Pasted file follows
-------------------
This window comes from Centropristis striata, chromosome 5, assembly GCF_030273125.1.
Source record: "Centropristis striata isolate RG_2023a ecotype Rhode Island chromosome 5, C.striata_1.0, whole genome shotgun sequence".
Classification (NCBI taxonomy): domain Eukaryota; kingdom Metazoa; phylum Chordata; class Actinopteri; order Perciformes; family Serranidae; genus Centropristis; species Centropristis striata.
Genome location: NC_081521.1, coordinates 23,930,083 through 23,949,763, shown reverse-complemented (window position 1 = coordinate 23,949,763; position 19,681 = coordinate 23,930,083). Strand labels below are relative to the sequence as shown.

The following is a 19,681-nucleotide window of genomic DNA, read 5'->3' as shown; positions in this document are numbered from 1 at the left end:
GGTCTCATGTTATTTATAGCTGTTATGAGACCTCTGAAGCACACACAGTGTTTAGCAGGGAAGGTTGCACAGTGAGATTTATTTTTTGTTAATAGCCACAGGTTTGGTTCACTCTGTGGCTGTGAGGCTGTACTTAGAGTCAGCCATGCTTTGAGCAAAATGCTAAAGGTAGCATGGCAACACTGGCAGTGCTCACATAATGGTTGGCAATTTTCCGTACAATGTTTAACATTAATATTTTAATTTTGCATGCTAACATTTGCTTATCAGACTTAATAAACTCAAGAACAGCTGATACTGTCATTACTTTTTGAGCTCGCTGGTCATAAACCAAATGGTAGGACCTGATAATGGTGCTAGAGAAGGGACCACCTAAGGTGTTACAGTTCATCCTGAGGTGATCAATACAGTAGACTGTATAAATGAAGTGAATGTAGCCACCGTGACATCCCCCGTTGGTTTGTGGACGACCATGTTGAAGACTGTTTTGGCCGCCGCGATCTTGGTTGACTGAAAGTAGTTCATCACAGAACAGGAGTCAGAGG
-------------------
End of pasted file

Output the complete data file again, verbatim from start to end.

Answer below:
This window comes from Centropristis striata, chromosome 5, assembly GCF_030273125.1.
Source record: "Centropristis striata isolate RG_2023a ecotype Rhode Island chromosome 5, C.striata_1.0, whole genome shotgun sequence".
Classification (NCBI taxonomy): domain Eukaryota; kingdom Metazoa; phylum Chordata; class Actinopteri; order Perciformes; family Serranidae; genus Centropristis; species Centropristis striata.
Genome location: NC_081521.1, coordinates 23,930,083 through 23,949,763, shown reverse-complemented (window position 1 = coordinate 23,949,763; position 19,681 = coordinate 23,930,083). Strand labels below are relative to the sequence as shown.

The following is a 19,681-nucleotide window of genomic DNA, read 5'->3' as shown; positions in this document are numbered from 1 at the left end:
GGTCTCATGTTATTTATAGCTGTTATGAGACCTCTGAAGCACACACAGTGTTTAGCAGGGAAGGTTGCACAGTGAGATTTATTTTTTGTTAATAGCCACAGGTTTGGTTCACTCTGTGGCTGTGAGGCTGTACTTAGAGTCAGCCATGCTTTGAGCAAAATGCTAAAGGTAGCATGGCAACACTGGCAGTGCTCACATAATGGTTGGCAATTTTCCGTACAATGTTTAACATTAATATTTTAATTTTGCATGCTAACATTTGCTTATCAGACTTAATAAACTCAAGAACAGCTGATACTGTCATTACTTTTTGAGCTCGCTGGTCATAAACCAAATGGTAGGACCTGATAATGGTGCTAGAGAAGGGACCACCTAAGGTGTTACAGTTCATCCTGAGGTGATCAATACAGTAGACTGTATAAATGAAGTGAATGTAGCCACCGTGACATCCCCCGTTGGTTTGTGGACGACCATGTTGAAGACTGTTTTGGCCGCCGCGATCTTGGTTGACTGAAAGTAGTTCATCACAGAACAGGAGTCAGAGG